the single subscriber may assume that the end is not called when EAGAIN is
returned, however if there are multiple subcribers then there is no way
for a notifier that succeeds to recover if another in the list triggers
EAGAIN and causes the expected end to be skipped.

Due to the RCU locking we can't reliably generate a subset of the linked
list representing the notifiers already called, so the best option is to
call all notifiers in the start path (even if EAGAIN is detected), and
again in the error path to ensure there is proper pairing.

Users that care about start/end pairing must be (re)written so that an
EAGAIN return from their start method expects the end method to be called.

Since incorect return codes will now cause a functional problem, add a
WARN_ON to detect buggy users.

RFC: Need to audit/fix callers to ensure they order their EAGAIN returns
properly. hmm is OK, ODP is not.

Fixes: 93065ac753e4 ("mm, oom: distinguish blockable mode for mmu notifiers")
Signed-off-by: Jason Gunthorpe <jgg@mellanox.com>
---
 mm/mmu_notifier.c | 14 ++++++++++++++
 1 file changed, 14 insertions(+)

Patch hide | download patch | download mbox

diff --git a/mm/mmu_notifier.c b/mm/mmu_notifier.c
index b5670620aea0fc..7d8eca35f1627a 100644
--- a/mm/mmu_notifier.c
+++ b/mm/mmu_notifier.c
@@ -176,6 +176,7 @@  int __mmu_notifier_invalidate_range_start(struct mmu_notifier_range *range)
 		if (mn->ops->invalidate_range_start) {
 			int _ret = mn->ops->invalidate_range_start(mn, range);
 			if (_ret) {
+				WARN_ON(mmu_notifier_range_blockable(range) || rc != -EAGAIN);
 				pr_info("%pS callback failed with %d in %sblockable context.\n",
 					mn->ops->invalidate_range_start, _ret,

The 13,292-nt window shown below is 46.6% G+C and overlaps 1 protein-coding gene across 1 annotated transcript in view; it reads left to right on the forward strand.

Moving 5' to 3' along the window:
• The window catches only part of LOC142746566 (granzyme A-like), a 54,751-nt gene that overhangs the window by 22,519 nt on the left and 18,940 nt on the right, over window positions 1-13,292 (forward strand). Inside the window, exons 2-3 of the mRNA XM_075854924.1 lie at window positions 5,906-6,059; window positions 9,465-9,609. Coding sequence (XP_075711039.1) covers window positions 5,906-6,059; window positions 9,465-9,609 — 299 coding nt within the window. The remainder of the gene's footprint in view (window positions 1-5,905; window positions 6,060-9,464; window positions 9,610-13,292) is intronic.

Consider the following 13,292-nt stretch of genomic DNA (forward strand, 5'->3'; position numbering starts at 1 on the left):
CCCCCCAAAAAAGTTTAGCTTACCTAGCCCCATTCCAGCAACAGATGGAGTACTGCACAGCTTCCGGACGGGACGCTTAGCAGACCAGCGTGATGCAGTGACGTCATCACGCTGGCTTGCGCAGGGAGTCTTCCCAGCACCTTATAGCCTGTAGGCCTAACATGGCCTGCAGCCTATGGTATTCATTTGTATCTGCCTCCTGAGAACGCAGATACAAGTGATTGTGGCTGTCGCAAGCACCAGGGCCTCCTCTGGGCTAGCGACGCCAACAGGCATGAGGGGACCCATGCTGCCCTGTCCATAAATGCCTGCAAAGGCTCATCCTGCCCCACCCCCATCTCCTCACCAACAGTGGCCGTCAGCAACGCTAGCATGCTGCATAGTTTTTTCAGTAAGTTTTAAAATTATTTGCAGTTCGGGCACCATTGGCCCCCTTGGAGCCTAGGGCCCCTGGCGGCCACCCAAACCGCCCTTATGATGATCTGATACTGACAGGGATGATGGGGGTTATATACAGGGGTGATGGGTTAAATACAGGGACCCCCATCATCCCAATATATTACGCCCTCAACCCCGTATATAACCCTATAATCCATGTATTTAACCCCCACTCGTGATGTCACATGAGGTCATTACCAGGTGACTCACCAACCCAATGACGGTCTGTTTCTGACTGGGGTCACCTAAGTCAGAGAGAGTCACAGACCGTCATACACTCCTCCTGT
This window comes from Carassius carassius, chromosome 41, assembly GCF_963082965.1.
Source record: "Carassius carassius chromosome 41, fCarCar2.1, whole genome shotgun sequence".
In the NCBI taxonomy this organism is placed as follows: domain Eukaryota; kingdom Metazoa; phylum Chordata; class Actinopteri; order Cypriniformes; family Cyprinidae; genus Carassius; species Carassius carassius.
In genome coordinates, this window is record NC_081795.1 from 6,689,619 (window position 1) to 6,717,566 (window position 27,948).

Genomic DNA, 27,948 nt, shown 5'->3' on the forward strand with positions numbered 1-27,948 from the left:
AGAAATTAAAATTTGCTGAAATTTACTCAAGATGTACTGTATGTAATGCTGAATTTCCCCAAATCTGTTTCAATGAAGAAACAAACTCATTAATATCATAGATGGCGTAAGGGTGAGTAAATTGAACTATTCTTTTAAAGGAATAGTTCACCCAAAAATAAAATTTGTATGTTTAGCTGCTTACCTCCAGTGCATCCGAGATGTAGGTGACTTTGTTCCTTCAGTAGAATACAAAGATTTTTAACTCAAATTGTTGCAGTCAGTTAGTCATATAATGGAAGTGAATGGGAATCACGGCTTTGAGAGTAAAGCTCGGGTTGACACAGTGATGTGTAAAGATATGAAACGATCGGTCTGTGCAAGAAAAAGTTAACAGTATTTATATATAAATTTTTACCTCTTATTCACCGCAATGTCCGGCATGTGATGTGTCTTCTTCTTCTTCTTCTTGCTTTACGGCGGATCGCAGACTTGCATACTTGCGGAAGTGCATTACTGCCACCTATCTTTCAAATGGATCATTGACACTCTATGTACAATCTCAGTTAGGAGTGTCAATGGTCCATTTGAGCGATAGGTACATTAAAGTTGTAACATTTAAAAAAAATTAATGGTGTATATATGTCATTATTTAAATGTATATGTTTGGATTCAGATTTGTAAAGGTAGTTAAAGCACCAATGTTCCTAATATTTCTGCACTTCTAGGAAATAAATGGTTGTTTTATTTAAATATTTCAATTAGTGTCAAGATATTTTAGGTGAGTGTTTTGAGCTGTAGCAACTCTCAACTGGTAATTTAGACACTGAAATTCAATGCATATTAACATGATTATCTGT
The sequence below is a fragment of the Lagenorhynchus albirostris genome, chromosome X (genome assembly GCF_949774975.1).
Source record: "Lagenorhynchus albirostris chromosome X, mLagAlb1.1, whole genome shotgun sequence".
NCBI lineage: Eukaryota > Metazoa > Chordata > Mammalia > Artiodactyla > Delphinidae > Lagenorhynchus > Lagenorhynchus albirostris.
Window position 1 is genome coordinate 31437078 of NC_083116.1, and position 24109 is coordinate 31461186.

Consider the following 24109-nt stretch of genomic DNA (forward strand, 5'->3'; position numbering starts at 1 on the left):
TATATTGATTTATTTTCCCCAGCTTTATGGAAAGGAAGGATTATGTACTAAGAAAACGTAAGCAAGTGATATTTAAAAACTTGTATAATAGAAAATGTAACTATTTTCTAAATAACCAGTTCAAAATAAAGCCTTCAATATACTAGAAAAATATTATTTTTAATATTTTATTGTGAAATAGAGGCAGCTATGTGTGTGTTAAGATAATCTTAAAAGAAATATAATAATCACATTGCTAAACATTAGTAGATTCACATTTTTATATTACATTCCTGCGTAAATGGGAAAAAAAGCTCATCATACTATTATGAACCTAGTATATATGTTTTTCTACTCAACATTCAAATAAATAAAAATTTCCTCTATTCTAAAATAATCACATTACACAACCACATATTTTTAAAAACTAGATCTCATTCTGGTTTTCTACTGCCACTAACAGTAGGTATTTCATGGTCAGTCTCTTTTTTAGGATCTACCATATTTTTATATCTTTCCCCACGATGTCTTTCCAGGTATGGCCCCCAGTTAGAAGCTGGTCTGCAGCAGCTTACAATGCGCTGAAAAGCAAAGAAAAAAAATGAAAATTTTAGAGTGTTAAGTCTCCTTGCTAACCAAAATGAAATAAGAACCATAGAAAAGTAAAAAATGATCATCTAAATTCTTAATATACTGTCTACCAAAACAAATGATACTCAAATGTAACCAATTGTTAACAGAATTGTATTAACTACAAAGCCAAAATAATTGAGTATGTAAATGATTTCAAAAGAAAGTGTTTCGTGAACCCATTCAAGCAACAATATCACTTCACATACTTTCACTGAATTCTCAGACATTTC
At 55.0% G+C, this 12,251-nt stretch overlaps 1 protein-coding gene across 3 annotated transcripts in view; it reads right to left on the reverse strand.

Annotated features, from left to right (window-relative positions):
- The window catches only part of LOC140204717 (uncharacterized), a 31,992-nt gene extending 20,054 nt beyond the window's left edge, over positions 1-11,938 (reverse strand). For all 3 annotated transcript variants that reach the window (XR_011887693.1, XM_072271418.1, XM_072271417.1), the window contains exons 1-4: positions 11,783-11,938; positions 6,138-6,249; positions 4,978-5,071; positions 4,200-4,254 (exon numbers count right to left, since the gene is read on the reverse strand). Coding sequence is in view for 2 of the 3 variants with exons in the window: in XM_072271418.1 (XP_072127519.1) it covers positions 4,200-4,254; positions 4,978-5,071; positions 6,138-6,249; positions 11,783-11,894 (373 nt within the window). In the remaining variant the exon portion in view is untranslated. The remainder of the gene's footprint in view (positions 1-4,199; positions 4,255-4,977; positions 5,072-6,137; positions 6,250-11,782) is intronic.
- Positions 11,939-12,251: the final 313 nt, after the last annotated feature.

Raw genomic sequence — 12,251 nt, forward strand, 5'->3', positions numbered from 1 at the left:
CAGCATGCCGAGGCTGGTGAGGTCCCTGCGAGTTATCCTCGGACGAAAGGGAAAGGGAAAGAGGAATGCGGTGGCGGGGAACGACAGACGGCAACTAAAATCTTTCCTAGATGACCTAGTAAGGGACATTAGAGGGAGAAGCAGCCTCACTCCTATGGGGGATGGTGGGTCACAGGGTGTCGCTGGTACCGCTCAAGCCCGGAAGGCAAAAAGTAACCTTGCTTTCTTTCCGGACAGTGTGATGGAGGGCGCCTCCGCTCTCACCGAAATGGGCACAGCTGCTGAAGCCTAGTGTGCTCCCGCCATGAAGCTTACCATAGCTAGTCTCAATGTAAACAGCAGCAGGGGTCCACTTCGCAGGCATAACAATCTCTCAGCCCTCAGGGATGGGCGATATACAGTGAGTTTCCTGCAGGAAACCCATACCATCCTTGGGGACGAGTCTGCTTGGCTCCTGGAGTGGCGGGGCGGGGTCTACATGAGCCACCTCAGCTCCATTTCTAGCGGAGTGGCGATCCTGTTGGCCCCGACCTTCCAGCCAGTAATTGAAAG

!mmu_notifier_range_blockable(range) ? "non-" : "");
@@ -183,6 +184,19 @@  int __mmu_notifier_invalidate_range_start(struct mmu_notifier_range *range)
 			}
 		}
 	}
+
+	if (unlikely(ret)) {
+		/*
+		 * If we hit an -EAGAIN then we have to create a paired
+		 * range_end for the above range_start. Callers must be
+		 * arranged so that they can handle the range_end even if the
+		 * range_start returns EAGAIN.
+		 */
+		hlist_for_each_entry_rcu(mn, &range->mm->mmu_notifier_mm->list, hlist)
+			if (mn->ops->invalidate_range_end)
+				mn->ops->invalidate_range_end(mn, range);
+	}
+
 	srcu_read_unlock(&srcu, id);
 
 	return ret;

Comments

On Wed, Jul 24, 2019 at 12:28:58PM -0300, Jason Gunthorpe wrote:
> Humm. Actually having looked this some more, I wonder if this is a
> problem:

What a mess.

Question: do we even care for the non-blocking events?  The only place
where mmu_notifier_invalidate_range_start_nonblock is called is the oom
killer, which means the process is about to die and the pagetable will
get torn down ASAP.  Should we just skip them unconditionally?  nouveau
already does so, but amdgpu currently tries to handle the non-blocking
notifications.
On Wed 24-07-19 12:28:58, Jason Gunthorpe wrote: